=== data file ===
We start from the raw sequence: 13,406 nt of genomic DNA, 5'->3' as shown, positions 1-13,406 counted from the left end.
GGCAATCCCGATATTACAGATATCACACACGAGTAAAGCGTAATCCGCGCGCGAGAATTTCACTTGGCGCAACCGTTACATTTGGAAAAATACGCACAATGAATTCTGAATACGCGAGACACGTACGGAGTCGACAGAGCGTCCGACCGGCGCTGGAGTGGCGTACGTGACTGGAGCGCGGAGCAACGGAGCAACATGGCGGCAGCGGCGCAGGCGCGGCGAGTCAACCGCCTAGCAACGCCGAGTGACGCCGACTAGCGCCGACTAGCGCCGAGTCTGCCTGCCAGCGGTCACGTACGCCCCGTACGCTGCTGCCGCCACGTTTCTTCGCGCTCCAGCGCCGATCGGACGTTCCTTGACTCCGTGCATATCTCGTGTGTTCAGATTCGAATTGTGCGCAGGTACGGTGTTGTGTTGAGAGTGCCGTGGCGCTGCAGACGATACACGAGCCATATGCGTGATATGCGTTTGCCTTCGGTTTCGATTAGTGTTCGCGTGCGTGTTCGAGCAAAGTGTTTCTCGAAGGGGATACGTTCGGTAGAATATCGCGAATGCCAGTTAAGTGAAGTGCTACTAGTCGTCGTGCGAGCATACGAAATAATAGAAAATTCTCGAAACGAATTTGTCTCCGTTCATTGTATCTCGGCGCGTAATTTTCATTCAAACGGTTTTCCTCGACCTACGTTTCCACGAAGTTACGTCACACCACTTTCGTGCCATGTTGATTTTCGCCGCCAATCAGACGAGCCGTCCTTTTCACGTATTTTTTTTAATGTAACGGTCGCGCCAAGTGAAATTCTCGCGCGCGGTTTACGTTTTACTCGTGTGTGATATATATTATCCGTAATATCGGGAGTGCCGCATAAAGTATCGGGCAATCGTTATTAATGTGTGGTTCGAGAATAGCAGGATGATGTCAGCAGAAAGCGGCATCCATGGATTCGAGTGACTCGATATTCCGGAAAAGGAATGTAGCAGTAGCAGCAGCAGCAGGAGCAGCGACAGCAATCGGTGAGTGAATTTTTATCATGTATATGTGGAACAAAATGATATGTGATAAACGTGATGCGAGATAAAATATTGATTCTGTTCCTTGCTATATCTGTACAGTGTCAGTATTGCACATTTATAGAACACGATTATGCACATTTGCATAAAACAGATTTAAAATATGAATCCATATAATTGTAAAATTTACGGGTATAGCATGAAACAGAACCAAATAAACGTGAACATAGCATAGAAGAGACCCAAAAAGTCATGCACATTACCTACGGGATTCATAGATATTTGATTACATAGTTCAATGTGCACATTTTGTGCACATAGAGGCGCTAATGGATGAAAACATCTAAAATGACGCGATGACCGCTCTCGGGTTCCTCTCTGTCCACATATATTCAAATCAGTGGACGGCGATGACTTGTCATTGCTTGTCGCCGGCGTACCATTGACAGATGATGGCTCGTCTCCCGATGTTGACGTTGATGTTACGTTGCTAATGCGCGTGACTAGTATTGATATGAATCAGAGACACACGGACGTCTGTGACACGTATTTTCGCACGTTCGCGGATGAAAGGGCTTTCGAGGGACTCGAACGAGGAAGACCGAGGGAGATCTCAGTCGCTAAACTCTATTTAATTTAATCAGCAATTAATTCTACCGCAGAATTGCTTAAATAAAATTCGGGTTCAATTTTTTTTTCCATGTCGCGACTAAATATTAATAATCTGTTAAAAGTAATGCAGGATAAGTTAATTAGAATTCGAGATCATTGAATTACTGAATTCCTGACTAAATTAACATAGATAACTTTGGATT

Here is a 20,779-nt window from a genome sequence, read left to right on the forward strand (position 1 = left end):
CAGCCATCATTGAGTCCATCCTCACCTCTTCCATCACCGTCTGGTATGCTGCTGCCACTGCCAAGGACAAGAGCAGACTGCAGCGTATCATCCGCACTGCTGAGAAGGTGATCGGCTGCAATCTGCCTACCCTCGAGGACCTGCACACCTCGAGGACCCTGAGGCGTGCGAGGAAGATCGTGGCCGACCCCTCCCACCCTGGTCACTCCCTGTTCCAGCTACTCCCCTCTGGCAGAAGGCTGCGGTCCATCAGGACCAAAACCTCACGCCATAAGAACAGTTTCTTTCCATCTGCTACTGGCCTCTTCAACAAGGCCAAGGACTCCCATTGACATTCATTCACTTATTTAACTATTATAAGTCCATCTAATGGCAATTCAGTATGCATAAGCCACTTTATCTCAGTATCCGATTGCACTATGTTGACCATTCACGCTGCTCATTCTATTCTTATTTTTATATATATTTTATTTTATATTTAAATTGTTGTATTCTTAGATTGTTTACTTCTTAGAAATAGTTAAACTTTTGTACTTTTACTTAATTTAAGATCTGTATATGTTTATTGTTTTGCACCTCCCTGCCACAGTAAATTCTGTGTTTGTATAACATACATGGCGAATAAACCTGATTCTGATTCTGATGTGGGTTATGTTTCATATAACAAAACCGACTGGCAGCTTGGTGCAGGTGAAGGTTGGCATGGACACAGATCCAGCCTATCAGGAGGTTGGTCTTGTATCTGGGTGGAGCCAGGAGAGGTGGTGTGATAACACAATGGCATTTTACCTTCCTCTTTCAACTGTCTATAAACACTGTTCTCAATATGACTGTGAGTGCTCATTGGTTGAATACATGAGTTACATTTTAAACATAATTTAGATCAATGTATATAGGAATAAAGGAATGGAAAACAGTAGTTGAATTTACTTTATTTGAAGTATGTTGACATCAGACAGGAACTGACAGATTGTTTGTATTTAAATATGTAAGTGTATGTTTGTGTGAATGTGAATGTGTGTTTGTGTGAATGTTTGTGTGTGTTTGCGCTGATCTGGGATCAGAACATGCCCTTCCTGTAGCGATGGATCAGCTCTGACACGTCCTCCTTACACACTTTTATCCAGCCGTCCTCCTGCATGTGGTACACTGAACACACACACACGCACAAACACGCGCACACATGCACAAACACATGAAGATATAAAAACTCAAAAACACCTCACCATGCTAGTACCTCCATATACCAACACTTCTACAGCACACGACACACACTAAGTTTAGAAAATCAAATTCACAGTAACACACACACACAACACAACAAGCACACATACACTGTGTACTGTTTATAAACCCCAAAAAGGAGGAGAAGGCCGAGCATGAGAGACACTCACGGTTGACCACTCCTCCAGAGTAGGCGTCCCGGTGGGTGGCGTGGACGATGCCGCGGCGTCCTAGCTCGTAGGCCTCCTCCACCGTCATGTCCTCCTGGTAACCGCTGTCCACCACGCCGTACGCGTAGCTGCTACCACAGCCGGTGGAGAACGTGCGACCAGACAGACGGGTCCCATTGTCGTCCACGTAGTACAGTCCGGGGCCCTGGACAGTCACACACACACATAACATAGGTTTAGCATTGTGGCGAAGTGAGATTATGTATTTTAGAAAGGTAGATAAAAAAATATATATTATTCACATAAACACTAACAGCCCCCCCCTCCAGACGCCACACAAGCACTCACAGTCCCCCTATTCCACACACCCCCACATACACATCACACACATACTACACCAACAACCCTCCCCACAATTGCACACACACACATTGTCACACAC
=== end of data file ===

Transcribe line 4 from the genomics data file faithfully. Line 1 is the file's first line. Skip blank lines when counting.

CAGCCATCATTGAGTCCATCCTCACCTCTTCCATCACCGTCTGGTATGCTGCTGCCACTGCCAAGGACAAGAGCAGACTGCAGCGTATCATCCGCACTGCTGAGAAGGTGATCGGCTGCAATCTGCCTACCCTCGAGGACCTGCACACCTCGAGGACCCTGAGGCGTGCGAGGAAGATCGTGGCCGACCCCTCCCACCCTGGTCACTCCCTGTTCCAGCTACTCCCCTCTGGCAGAAGGCTGCGGTCCATCAGGACCAAAACCTCACGCCATAAGAACAGTTTCTTTCCATCTGCTACTGGCCTCTTCAACAAGGCCAAGGACTCCCATTGACATTCATTCACTTATTTAACTATTATAAGTCCATCTAATGGCAATTCAGTATGCATAAGCCACTTTATCTCAGTATCCGATTGCACTATGTTGACCATTCACGCTGCTCATTCTATTCTTATTTTTATATATATTTTATTTTATATTTAAATTGTTGTATTCTTAGATTGTTTACTTCTTAGAAATAGTTAAACTTTTGTACTTTTACTTAATTTAAGATCTGTATATGTTTATTGTTTTGCACCTCCCTGCCACAGTAAATTCTGTGTTTGTATAACATACATGGCGAATAAACCTGATTCTGATTCTGATGTGGGTTATGTTTCATATAACAAAACCGACTGGCAGCTTGGTGCAGGTGAAGGTTGGCATGGACACAGATCCAGCCTATCAGGAGGTTGGTCTTGTATCTGGGTGGAGCCAGGAGAGGTGGTGTGATAACACAATGGCATTTTACCTTCCTCTTTCAACTGTCTATAAACACTGTTCTCAATATGACTGTGAGTGCTCATTGGTTGAATACATGAGTTACATTTTAAACATAATTTAGATCAATGTATATAGGAATAAAGGAATGGAAAACAGTAGTTGAATTTACTTTATTTGAAGTATGTTGACATCAGACAGGAACTGACAGATTGTTTGTATTTAAATATGTAAGTGTATGTTTGTGTGAATGTGAATGTGTGTTTGTGTGAATGTTTGTGTGTGTTTGCGCTGATCTGGGATCAGAACATGCCCTTCCTGTAGCGATGGATCAGCTCTGACACGTCCTCCTTACACACTTTTATCCAGCCGTCCTCCTGCATGTGGTACACTGAACACACACACACGCACAAACACGCGCACACATGCACAAACACATGAAGATATAAAAACTCAAAAACACCTCACCATGCTAGTACCTCCATATACCAACACTTCTACAGCACACGACACACACTAAGTTTAGAAAATCAAATTCACAGTAACACACACACACAACACAACAAGCACACATACACTGTGTACTGTTTATAAACCCCAAAAAGGAGGAGAAGGCCGAGCATGAGAGACACTCACGGTTGACCACTCCTCCAGAGTAGGCGTCCCGGTGGGTGGCGTGGACGATGCCGCGGCGTCCTAGCTCGTAGGCCTCCTCCACCGTCATGTCCTCCTGGTAACCGCTGTCCACCACGCCGTACGCGTAGCTGCTACCACAGCCGGTGGAGAACGTGCGACCAGACAGACGGGTCCCATTGTCGTCCACGTAGTACAGTCCGGGGCCCTGGACAGTCACACACACACATAACATAGGTTTAGCATTGTGGCGAAGTGAGATTATGTATTTTAGAAAGGTAGATAAAAAAATATATATTATTCACATAAACACTAACAGCCCCCCCCTCCAGACGCCACACAAGCACTCACAGTCCCCCTATTCCACACACCCCCACATACACATCACACACATACTACACCAACAACCCTCCCCACAATTGCACACACACACATTGTCACACAC